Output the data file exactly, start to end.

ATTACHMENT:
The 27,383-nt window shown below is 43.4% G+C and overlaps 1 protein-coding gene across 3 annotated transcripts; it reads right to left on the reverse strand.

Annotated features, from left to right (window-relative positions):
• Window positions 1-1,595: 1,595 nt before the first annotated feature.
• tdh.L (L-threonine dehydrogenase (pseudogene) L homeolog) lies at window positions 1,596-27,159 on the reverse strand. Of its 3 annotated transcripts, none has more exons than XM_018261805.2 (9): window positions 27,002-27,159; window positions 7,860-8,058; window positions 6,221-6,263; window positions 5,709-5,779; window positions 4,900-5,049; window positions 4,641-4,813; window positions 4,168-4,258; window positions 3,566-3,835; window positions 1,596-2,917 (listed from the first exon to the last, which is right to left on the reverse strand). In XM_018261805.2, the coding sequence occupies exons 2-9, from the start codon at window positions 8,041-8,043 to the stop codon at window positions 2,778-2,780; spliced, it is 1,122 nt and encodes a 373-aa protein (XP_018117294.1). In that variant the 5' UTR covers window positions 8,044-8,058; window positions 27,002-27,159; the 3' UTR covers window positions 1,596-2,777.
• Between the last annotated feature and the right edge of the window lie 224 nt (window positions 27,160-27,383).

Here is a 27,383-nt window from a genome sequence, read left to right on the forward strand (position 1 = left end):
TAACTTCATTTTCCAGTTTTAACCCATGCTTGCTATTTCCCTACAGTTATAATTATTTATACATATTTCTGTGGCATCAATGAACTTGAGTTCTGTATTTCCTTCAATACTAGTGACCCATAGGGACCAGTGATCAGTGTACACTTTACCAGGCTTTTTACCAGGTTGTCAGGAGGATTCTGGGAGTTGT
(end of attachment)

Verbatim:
The 27,383-nt window shown below is 43.4% G+C and overlaps 1 protein-coding gene across 3 annotated transcripts; it reads right to left on the reverse strand.

Annotated features, from left to right (window-relative positions):
• Window positions 1-1,595: 1,595 nt before the first annotated feature.
• tdh.L (L-threonine dehydrogenase (pseudogene) L homeolog) lies at window positions 1,596-27,159 on the reverse strand. Of its 3 annotated transcripts, none has more exons than XM_018261805.2 (9): window positions 27,002-27,159; window positions 7,860-8,058; window positions 6,221-6,263; window positions 5,709-5,779; window positions 4,900-5,049; window positions 4,641-4,813; window positions 4,168-4,258; window positions 3,566-3,835; window positions 1,596-2,917 (listed from the first exon to the last, which is right to left on the reverse strand). In XM_018261805.2, the coding sequence occupies exons 2-9, from the start codon at window positions 8,041-8,043 to the stop codon at window positions 2,778-2,780; spliced, it is 1,122 nt and encodes a 373-aa protein (XP_018117294.1). In that variant the 5' UTR covers window positions 8,044-8,058; window positions 27,002-27,159; the 3' UTR covers window positions 1,596-2,777.
• Between the last annotated feature and the right edge of the window lie 224 nt (window positions 27,160-27,383).

Here is a 27,383-nt window from a genome sequence, read left to right on the forward strand (position 1 = left end):
TAACTTCATTTTCCAGTTTTAACCCATGCTTGCTATTTCCCTACAGTTATAATTATTTATACATATTTCTGTGGCATCAATGAACTTGAGTTCTGTATTTCCTTCAATACTAGTGACCCATAGGGACCAGTGATCAGTGTACACTTTACCAGGCTTTTTACCAGGTTGTCAGGAGGATTCTGGGAGTTGT